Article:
February 28, 2019 – Baton Rouge, LA
A Sea Grant oil spill science seminar in partnership with U.S. Fish and Wildlife Service (USFWS), Birds & oil spills covered a variety of topics, including toxicological effects, impacts to marsh dwelling and migratory species, as well as response, rehabilitation, and monitoring efforts.
To read the agenda, click here. Scroll down to view presentation videos.
Emily Maung-Douglass and Barret Fortier, Welcome and introduction
Emily Maung-Douglass of Louisiana Sea Grant and Barret Fortier of U.S. Fish and Wildlife Service welcome participants to Birds & oil spills and provide insights into the basis for the event.
Kendal Harr, URIKA, LLC — Toxicology
Description: Oil essentially burns tissues by causing oxidative damage (the inability of the body to naturally counteract or detoxify the production of free radicals) in birds and other species. Kendall covered how low-dose concentrations of artificially weathered MC252 crude oil causes damage to multiple organ systems with a focus on the cardiovascular system (heart) in cormorants (Phalacrocorax auratus).
Sabrina Taylor, Louisiana State University AgCenter — Seaside Sparrows
Description: Seaside Sparrows are a very common bird found only in salt marshes and a top predator in the marsh. Sabrina discussed how carbon from oil was incorporated in sparrow feathers and prey, how an important gene responded in sparrows exposed to oil, and the effect of the oil spill on diet, as well as important effects from a hurricane landfall during the study.
Jessica Renee Henkel, Gulf Coast Ecosystem Restoration Council — Migratory birds
Description: Jessica focused on the impacts of the DWH Oil Spill on migratory birds in the Gulf of Mexico and highlighted some ecological considerations in spill response management.
Morning panel discussion
Description: In this morning panel discussion at the “Birds & Oil Spills” seminar, guest speakers Kendal Harr (URIKA, LLC), Sabrina Taylor (LSU AgCenter), and Jessica Renee Henkel (Gulf Coast Ecosystem Restoration Council) responded to questions and talked about oil spill issues related to avian toxicology, seaside sparrows, and migratory birds in the Gulf of Mexico.
Rhonda Murgatroyd, Wildlife Response Services, LLC — Oiled wildlife response
Description: Rhonda paints a picture of oiled wildlife response, with a focus on avian species, using photos from past response efforts. The audience came to understand that this effort is much more than what the Dawn commercials depict, taking a journey from activation of wildlife responders to release of animals back into their natural environment.
Laird Henkel, California Deptartment of Fish and Wildlife — Oiled wildlife response
Description: There can occasionally be disagreement about how we should respond to oiled wildlife. Laird reviews several arguments for why we should attempt to recover and rehabilitate wildlife affected by oil spills, including a review of published studies on post-spill survival of rehabilitated birds.
Michael Seymour, Louisiana Department of Wildlife and Fisheries — Bird abundance, colony distribution, and targeted habitat restoration in Louisiana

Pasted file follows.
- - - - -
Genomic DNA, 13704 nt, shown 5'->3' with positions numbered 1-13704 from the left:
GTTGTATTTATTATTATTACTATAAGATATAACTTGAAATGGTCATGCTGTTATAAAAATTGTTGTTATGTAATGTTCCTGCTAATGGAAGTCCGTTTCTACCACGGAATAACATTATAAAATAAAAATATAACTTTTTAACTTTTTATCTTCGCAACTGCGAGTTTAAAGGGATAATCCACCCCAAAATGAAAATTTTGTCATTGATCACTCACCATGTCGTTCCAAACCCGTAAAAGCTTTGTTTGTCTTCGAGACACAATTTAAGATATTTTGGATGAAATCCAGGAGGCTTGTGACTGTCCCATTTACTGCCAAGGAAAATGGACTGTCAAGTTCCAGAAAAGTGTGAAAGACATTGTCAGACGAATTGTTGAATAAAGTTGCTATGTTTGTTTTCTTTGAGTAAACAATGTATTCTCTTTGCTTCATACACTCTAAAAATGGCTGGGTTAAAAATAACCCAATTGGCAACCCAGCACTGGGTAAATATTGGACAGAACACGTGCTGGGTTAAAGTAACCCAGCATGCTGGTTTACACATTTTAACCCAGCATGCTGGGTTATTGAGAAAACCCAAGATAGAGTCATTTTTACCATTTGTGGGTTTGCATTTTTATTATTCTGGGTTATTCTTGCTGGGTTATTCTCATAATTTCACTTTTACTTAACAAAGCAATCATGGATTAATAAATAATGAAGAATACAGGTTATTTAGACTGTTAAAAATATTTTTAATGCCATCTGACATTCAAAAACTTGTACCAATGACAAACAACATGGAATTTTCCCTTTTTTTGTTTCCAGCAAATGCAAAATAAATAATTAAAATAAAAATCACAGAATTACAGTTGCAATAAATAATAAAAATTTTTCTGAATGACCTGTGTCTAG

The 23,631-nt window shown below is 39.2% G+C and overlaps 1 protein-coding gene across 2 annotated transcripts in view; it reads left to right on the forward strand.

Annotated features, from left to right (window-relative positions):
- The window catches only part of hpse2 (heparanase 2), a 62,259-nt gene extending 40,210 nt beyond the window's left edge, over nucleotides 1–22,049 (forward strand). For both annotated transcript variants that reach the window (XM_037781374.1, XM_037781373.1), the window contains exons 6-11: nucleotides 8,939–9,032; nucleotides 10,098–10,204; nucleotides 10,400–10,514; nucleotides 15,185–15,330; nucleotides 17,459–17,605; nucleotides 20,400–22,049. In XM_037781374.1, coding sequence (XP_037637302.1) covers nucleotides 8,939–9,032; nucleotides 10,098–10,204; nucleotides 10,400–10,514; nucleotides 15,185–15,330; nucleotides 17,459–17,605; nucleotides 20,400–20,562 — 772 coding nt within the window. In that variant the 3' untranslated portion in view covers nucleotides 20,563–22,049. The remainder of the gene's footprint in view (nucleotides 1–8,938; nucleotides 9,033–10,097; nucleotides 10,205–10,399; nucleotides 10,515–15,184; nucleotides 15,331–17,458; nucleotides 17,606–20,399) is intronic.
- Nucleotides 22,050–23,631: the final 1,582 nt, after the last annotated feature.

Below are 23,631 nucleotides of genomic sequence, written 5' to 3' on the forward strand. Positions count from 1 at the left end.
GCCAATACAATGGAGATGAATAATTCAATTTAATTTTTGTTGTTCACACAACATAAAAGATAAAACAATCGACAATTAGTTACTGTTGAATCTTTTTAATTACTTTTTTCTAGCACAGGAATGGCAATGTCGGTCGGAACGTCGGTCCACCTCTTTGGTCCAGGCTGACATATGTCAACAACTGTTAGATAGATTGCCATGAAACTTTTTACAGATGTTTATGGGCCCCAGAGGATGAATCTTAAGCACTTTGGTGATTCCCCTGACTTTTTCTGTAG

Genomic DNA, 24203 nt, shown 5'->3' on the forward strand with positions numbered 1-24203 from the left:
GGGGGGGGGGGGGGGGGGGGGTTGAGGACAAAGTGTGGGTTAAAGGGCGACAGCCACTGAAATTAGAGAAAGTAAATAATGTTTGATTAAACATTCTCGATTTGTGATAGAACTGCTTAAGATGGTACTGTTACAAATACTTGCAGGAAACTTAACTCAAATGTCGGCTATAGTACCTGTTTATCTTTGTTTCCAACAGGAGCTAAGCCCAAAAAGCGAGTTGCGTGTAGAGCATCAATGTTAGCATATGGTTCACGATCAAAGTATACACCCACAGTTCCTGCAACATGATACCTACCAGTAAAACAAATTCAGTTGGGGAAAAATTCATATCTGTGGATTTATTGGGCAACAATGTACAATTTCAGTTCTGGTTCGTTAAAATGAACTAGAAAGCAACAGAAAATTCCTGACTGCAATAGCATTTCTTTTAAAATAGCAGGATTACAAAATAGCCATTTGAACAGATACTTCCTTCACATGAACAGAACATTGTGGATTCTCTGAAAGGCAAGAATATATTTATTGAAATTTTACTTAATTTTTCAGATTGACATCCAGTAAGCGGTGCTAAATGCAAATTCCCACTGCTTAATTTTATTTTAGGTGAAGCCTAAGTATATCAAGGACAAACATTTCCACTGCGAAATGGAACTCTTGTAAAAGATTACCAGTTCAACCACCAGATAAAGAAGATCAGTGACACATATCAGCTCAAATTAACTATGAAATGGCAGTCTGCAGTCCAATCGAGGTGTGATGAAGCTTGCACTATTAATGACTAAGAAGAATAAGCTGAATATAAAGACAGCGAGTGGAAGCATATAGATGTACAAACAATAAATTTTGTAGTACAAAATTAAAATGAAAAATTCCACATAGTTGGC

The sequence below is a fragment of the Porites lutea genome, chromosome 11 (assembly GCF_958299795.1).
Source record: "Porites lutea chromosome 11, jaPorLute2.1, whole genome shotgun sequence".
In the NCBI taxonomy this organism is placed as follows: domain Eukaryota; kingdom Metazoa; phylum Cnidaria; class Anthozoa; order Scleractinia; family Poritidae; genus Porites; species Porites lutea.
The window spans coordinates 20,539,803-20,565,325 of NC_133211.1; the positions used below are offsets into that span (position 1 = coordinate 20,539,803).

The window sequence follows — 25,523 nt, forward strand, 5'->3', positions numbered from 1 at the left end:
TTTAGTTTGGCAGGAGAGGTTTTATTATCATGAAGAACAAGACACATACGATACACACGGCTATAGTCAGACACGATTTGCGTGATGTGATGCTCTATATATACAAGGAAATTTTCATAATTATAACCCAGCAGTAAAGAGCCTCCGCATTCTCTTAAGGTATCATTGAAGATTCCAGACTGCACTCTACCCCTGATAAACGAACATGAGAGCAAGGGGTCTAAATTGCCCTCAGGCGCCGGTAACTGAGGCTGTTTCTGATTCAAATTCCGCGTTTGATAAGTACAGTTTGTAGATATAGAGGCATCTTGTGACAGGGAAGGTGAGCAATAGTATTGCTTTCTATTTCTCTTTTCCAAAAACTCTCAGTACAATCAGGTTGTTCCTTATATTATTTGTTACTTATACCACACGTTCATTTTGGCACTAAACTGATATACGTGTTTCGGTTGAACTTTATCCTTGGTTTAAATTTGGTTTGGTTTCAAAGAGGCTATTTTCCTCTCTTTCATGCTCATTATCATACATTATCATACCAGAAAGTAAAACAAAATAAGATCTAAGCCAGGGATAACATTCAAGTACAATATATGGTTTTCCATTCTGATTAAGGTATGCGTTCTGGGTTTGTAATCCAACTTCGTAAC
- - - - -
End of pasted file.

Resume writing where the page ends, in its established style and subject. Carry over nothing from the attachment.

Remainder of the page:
Description: Louisiana’s coastal marshes and islands provide valuable habitat for resident and migratory waterfowl, wading birds, shorebirds, marsh birds, and others, who are in critical need of protection. Michael discussed Louisiana’s bird species, distribution of colonies, and targeted habitat restoration.
Gina Muhs Saizan and Eva Diana Windhoffer, Louisiana Oil Spill Coordinator’s Office — Oil Spills and Birds – Response to Restoration
Description: Gina and Eva of the Louisiana Oil Spill Coordinator’s Office (LOSCO) provided an overview of how agencies respond to and assess injury to birds from oil spills and how Natural Resource Damage Assessments (NRDA) result in restoration projects.
Jeff Gleason, U.S. Fish & Wildlife Service, Migratory Bird Program and Gulf Restoration Office — GoMMAPPS – establishing the importance of the Gulf of Mexico to North American seabirds and beyond
Description: The U.S. Fish and Wildlife Service (USFWS) partnered with National Oceanic and Atmospheric Administration (NOAA) and the U.S. Geological Survey (USGS) to monitor seabirds, marine mammals, and sea turtles, respectively, through funding provided by the Bureau of Ocean Energy Management (BOEM). Jeff covered the GoMMAPPS Seabird Project: background, sampling frame, and some preliminary results. To learn more about GoMMAPPS, click here.
Afternoon panel discussion
In this afternoon panel discussion at the “Birds & Oil Spills” seminar, Rhonda Murgatroyd (Wildlife Response Services, LLC), Laird Henkel (California Dept. of Fish & Wildlife), Michael Seymour (Louisiana Dept. of Fish & Wildlife), Gina Muhs Saizan and Eva Diana Windhoffer (Louisiana Oil Spill Coordinator’s Office), and Jeffrey Gleason (U.S. Fish & Wildlife Service) answered questions about topics ranging from wildlife response, rehabilitation, restoration, to establishing the importance of the Gulf of Mexico to seabirds.
Featured photo courtesy of the U.S. Navy, taken by Mass Communication Specialist 2nd Class Justin Stumberg
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